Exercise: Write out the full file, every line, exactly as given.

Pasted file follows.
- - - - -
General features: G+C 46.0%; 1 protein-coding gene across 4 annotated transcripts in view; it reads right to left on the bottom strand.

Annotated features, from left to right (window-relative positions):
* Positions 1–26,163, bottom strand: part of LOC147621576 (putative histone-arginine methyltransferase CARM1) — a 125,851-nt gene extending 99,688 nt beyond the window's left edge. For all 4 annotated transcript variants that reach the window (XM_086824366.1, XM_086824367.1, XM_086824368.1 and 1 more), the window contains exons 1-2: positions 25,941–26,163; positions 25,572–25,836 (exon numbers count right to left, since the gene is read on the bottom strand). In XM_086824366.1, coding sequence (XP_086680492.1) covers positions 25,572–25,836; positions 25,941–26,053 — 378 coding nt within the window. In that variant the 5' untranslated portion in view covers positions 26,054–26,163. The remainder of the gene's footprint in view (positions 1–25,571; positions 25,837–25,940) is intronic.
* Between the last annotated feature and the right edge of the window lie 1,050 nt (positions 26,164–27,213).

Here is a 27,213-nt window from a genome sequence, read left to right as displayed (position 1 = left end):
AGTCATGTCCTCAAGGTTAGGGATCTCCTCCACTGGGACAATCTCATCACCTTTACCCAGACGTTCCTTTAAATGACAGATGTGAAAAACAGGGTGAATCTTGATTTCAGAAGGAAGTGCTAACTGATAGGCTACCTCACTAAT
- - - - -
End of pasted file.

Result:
General features: G+C 46.0%; 1 protein-coding gene across 4 annotated transcripts in view; it reads right to left on the bottom strand.

Annotated features, from left to right (window-relative positions):
* Positions 1–26,163, bottom strand: part of LOC147621576 (putative histone-arginine methyltransferase CARM1) — a 125,851-nt gene extending 99,688 nt beyond the window's left edge. For all 4 annotated transcript variants that reach the window (XM_086824366.1, XM_086824367.1, XM_086824368.1 and 1 more), the window contains exons 1-2: positions 25,941–26,163; positions 25,572–25,836 (exon numbers count right to left, since the gene is read on the bottom strand). In XM_086824366.1, coding sequence (XP_086680492.1) covers positions 25,572–25,836; positions 25,941–26,053 — 378 coding nt within the window. In that variant the 5' untranslated portion in view covers positions 26,054–26,163. The remainder of the gene's footprint in view (positions 1–25,571; positions 25,837–25,940) is intronic.
* Between the last annotated feature and the right edge of the window lie 1,050 nt (positions 26,164–27,213).

Here is a 27,213-nt window from a genome sequence, read left to right as displayed (position 1 = left end):
AGTCATGTCCTCAAGGTTAGGGATCTCCTCCACTGGGACAATCTCATCACCTTTACCCAGACGTTCCTTTAAATGACAGATGTGAAAAACAGGGTGAATCTTGATTTCAGAAGGAAGTGCTAACTGATAGGCTACCTCACTAAT